# Special primes

Solinas Primes. $p = P(\cdot 2^{k})$ with $P$ a low-degree polynomial with tiny coefficients, usually ${-1,0,1}$.

Note. These are also known as Generalized Mersenne Primes.

https://en.wikipedia.org/wiki/Solinas_prime

https://citeseerx.ist.psu.edu/viewdoc/download?doi=10.1.1.46.2133&rep=rep1&type=pdf

http://cacr.uwaterloo.ca/techreports/1999/corr99-39.pdf

Pseudo-Mersenne Primes. A subset of Solinas Primes of the form $p = 2^k - c$ with $c$ a small.

https://crypto.stackexchange.com/a/14807

https://crypto.stackexchange.com/questions/32222/difference-between-pseudo-mersenne-primes-and-generalized-mersenne-primes

Proth Primes. $p = c \cdot 2^{k} + 1$ with $2^{k} > c$ and $c$ small.

https://www.microsoft.com/en-us/research/wp-content/uploads/2016/02/modmul_no_precomp.pdf

### List of primes

https://safecurves.cr.yp.to/field.html

# Montgomery form for Proth primes

$$\def\F{\mathbb F}$$

We are interested in arithmatic in a prime field $\F_p$ with roots of unity $\omega_n$ for large powers of two, $n = 2^k$. Due to math, this means that $2^k \vert p -1$ and so $p = c\cdot2^k +1$.

Prime numbers of the form $c\cdot2^k +1$ are known as Proth primes after the related Proth's theorem.

Theorem. (Proth's theorem) If $p = c\cdot 2^k + 1$ with $c$ odd and $2^k > c$ and there exist an integer $a$ such that $a^{\frac{p -1}{2}} = -1 \mod p$, then and only then $p$ is prime.

We further specialize to the case where $p < 2^{254}$ and $k = 196$. This means that our prime has the following form in as a 256-bit binary number:

$$0 \overbrace{c_{62} c_{61} \dots c_{0}}^{63} \overbrace{0 0 0 0 0 0 0 \dots 0 0 0 0}^{195} 1$$

or, represented using 64-bit words:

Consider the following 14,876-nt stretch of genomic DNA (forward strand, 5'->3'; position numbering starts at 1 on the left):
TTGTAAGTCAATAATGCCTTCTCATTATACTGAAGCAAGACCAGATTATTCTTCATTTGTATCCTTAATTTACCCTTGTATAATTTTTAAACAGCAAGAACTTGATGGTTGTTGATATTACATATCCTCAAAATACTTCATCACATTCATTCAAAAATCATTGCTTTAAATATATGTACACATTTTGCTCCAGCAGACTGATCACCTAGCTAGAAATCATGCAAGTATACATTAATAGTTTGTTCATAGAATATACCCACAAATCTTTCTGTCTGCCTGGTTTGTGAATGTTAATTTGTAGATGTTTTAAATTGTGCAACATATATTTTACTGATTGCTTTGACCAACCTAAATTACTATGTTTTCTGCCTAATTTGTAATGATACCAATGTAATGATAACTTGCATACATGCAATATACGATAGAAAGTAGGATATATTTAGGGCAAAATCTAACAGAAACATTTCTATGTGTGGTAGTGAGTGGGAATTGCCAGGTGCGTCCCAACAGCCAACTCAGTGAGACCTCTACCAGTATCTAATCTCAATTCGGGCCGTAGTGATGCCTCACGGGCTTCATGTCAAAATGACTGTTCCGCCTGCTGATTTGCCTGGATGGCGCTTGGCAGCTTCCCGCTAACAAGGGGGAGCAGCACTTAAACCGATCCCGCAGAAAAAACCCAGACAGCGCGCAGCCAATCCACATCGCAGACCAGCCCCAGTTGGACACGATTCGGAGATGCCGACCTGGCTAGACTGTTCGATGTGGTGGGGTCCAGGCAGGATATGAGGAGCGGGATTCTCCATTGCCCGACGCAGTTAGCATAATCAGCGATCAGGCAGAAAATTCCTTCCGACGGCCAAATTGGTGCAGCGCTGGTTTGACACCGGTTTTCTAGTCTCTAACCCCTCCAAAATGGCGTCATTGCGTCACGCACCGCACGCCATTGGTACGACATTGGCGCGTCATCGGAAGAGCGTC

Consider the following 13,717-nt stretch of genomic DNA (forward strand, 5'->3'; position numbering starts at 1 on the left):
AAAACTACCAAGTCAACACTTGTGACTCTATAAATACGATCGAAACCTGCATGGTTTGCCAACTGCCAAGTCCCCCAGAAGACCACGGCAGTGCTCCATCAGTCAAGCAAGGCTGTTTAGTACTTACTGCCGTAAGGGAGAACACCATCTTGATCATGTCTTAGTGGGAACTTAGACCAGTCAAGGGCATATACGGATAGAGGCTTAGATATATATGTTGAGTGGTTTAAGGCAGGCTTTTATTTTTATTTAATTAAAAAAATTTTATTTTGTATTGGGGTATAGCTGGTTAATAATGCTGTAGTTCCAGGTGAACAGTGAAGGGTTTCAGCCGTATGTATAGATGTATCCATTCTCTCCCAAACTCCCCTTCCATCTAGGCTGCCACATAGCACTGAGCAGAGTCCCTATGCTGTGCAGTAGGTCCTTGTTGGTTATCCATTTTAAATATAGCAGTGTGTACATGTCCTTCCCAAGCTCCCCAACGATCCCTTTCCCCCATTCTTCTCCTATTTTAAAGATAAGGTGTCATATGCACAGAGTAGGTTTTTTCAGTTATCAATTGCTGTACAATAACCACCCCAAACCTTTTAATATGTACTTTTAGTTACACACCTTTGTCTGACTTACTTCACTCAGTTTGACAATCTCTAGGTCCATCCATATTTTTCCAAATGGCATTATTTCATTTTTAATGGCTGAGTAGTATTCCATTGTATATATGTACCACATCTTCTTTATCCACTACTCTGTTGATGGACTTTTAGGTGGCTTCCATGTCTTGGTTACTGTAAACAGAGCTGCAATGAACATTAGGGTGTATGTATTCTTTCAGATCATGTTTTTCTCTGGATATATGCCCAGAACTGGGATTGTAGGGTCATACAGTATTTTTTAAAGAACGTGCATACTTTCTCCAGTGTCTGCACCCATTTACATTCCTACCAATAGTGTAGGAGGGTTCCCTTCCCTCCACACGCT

$$c 0 0 1$$

This special form will come in handy when we develop a Montgomery multiplication routine.

Montgomery reduction is an efficient way to compute $\frac{x}{2^{256}} \mod p$ where $x < p\cdot2^{256}$:

$$M = -p^{-1} \mod 2^{64} = -1$$

Since $p = 1 \mod 2^{64}$.

1. For i in 0 to 3:
2. $A = A + \left[-a_i \right]_{2^{64}} \cdot m \cdot (2^{64})^i$.

$$\begin{matrix} a_7 & a_6 & a_5 & a_4 & a_3 & a_2 & a_1 & a_0 \\ & & & & & & & -a_0 \\ & & & (-a_0 m_3)_1 & (-a_0 m_3)_0 & & & \\ & & & & & & -a_1' & \\ & & (-a_1' m_3)_1 & (-a_1' m_3)_0 & & & & \\ & & & & & -a_2'' & & \\ & (-a_2'' m_3)_1 & (-a_2'' m_3)_0 & & & & & \\ & & & & -a_3''' & & & \\ (-a_3''' m_3)_1 & (-a_3''' m_3)_0 & & & & & & \\ \end{matrix}$$

Note, all negatives like $-a_0$ are to be taken in twos complement, so $2^{64} - a_0$.

Note that $a_1' = a_1 + 1$ and $-a_1'$. Instead of adding one and negating, we can take the binary complement (not) of the bits.

We can ignore computing the first three limbs altogether.

$-a_1' = !a_1$

$-a_2'' = !a_2$

$a_3''' = a_3 - a_0 m_3 + 1$

TODO: Above observations only hold if $a_0, a_1', a_2'', a_3'''$ non-zero

To do. The carry of $a_0 + [- a_0]_{2^{64}}$ is always one, except when $a_0$ is zero. What happens if we assume the carry is always one? In other words, we sometimes add an additional $2^{64}$ to $a_0$.

The mechanic of setting the lower bits to zero would still work, but we would substitute $2^{64} - a_0$ for $- a_0$. This means we add an additional $m_3$ to $a_4$, only if $a_0 = 0$.

$$\begin{matrix} a_7 & a_6 & a_5 & a_4 & a_3 & a_2 & a_1 & a_0 \\ & & & & & & & -a_0 \\ & & & (-a_0 m_3)_1 & (-a_0 m_3)_0 & & & \\ & & & m_3 & & & & \\ \end{matrix}$$

The same goes for the other three limbs. The net affect is also that the final result is no longer within 2x of the modulus, but 3x.

Another option is to speculatively use (or not use) the carry, and correct after.

Not using:

$$\begin{matrix} a_7 & a_6 & a_5 & a_4 & a_3 & a_2 & a_1 & a_0 \\ & & & & & & & -a_0 \\ & & & (-a_0 m_3)_1 & (-a_0 m_3)_0 & & & \\ & & & & & & -a_1 & \\ & & (-a_1 m_3)_1 & (-a_1 m_3)_0 & & & & \\ & & & & & & -1 & & \text{c_1}\\ & & & -m_3 & & & & & \text{c_1}\\ \end{matrix}$$

Using:

$$\begin{matrix} a_7 & a_6 & a_5 & a_4 & a_3 & a_2 & a_1 & a_0 \\ & & & & & & & -a_0 \\ & & & (-a_0 m_3)_1 & (-a_0 m_3)_0 & & & \\ & & & & & & -a_1 & \\ & & (-a_1 m_3)_1 & (-a_1 m_3)_0 & & & & \\ & & & & & & 1 & & \text{c_1}\\ & & & m_3 & & & & & \text{c_1}\\ \end{matrix}$$

When do carries occur?

• $a_0$ will carry if $a_0 \ne 0$.
• $a_1$ will carry if $a_0 \ne 0 \land a_1 \ne -1$ or $a_0 = 0 \land a_1 \ne 0$.
• $a_2$ will carry if ... Remco Bloemen
Math & Engineering
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